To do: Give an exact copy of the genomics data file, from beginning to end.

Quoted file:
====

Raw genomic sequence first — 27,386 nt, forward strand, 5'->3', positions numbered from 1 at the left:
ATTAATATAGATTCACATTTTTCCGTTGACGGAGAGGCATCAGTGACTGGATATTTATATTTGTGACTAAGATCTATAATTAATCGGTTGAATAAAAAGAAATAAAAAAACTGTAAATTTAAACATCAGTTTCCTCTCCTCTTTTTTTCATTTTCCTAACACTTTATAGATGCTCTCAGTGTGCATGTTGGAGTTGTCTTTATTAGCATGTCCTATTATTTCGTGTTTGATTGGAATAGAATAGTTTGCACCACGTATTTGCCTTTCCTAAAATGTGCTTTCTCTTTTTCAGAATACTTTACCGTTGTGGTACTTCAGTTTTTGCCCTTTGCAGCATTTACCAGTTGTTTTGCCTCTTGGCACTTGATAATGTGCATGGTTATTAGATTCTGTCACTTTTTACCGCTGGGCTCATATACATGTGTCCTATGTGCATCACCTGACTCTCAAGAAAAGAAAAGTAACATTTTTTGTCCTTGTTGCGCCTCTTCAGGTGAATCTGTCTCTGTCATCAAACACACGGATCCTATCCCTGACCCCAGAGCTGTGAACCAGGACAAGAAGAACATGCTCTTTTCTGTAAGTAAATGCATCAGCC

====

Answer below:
Raw genomic sequence first — 27,386 nt, forward strand, 5'->3', positions numbered from 1 at the left:
ATTAATATAGATTCACATTTTTCCGTTGACGGAGAGGCATCAGTGACTGGATATTTATATTTGTGACTAAGATCTATAATTAATCGGTTGAATAAAAAGAAATAAAAAAACTGTAAATTTAAACATCAGTTTCCTCTCCTCTTTTTTTCATTTTCCTAACACTTTATAGATGCTCTCAGTGTGCATGTTGGAGTTGTCTTTATTAGCATGTCCTATTATTTCGTGTTTGATTGGAATAGAATAGTTTGCACCACGTATTTGCCTTTCCTAAAATGTGCTTTCTCTTTTTCAGAATACTTTACCGTTGTGGTACTTCAGTTTTTGCCCTTTGCAGCATTTACCAGTTGTTTTGCCTCTTGGCACTTGATAATGTGCATGGTTATTAGATTCTGTCACTTTTTACCGCTGGGCTCATATACATGTGTCCTATGTGCATCACCTGACTCTCAAGAAAAGAAAAGTAACATTTTTTGTCCTTGTTGCGCCTCTTCAGGTGAATCTGTCTCTGTCATCAAACACACGGATCCTATCCCTGACCCCAGAGCTGTGAACCAGGACAAGAAGAACATGCTCTTTTCTGTAAGTAAATGCATCAGCC